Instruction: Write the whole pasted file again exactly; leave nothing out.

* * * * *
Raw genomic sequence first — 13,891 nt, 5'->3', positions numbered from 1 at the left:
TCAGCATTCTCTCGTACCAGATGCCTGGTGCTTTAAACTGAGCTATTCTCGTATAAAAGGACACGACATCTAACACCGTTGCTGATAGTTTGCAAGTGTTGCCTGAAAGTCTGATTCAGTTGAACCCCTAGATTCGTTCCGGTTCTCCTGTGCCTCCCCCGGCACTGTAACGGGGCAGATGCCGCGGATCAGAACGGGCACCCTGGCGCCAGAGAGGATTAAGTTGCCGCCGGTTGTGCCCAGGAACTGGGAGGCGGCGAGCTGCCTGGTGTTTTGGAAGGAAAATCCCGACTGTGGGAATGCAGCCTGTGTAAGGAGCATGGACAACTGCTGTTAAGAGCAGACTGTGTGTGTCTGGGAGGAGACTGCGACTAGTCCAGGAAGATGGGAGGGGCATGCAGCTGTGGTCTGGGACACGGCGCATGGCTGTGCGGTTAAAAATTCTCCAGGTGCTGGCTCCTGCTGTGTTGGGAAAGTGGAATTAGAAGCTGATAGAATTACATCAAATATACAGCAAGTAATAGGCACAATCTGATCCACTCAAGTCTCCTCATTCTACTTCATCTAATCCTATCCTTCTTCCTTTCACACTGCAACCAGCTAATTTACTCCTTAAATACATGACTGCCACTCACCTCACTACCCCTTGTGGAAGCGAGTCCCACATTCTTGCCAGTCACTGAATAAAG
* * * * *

Raw genomic sequence first — 13,891 nt, 5'->3', positions numbered from 1 at the left:
TCAGCATTCTCTCGTACCAGATGCCTGGTGCTTTAAACTGAGCTATTCTCGTATAAAAGGACACGACATCTAACACCGTTGCTGATAGTTTGCAAGTGTTGCCTGAAAGTCTGATTCAGTTGAACCCCTAGATTCGTTCCGGTTCTCCTGTGCCTCCCCCGGCACTGTAACGGGGCAGATGCCGCGGATCAGAACGGGCACCCTGGCGCCAGAGAGGATTAAGTTGCCGCCGGTTGTGCCCAGGAACTGGGAGGCGGCGAGCTGCCTGGTGTTTTGGAAGGAAAATCCCGACTGTGGGAATGCAGCCTGTGTAAGGAGCATGGACAACTGCTGTTAAGAGCAGACTGTGTGTGTCTGGGAGGAGACTGCGACTAGTCCAGGAAGATGGGAGGGGCATGCAGCTGTGGTCTGGGACACGGCGCATGGCTGTGCGGTTAAAAATTCTCCAGGTGCTGGCTCCTGCTGTGTTGGGAAAGTGGAATTAGAAGCTGATAGAATTACATCAAATATACAGCAAGTAATAGGCACAATCTGATCCACTCAAGTCTCCTCATTCTACTTCATCTAATCCTATCCTTCTTCCTTTCACACTGCAACCAGCTAATTTACTCCTTAAATACATGACTGCCACTCACCTCACTACCCCTTGTGGAAGCGAGTCCCACATTCTTGCCAGTCACTGAATAAAG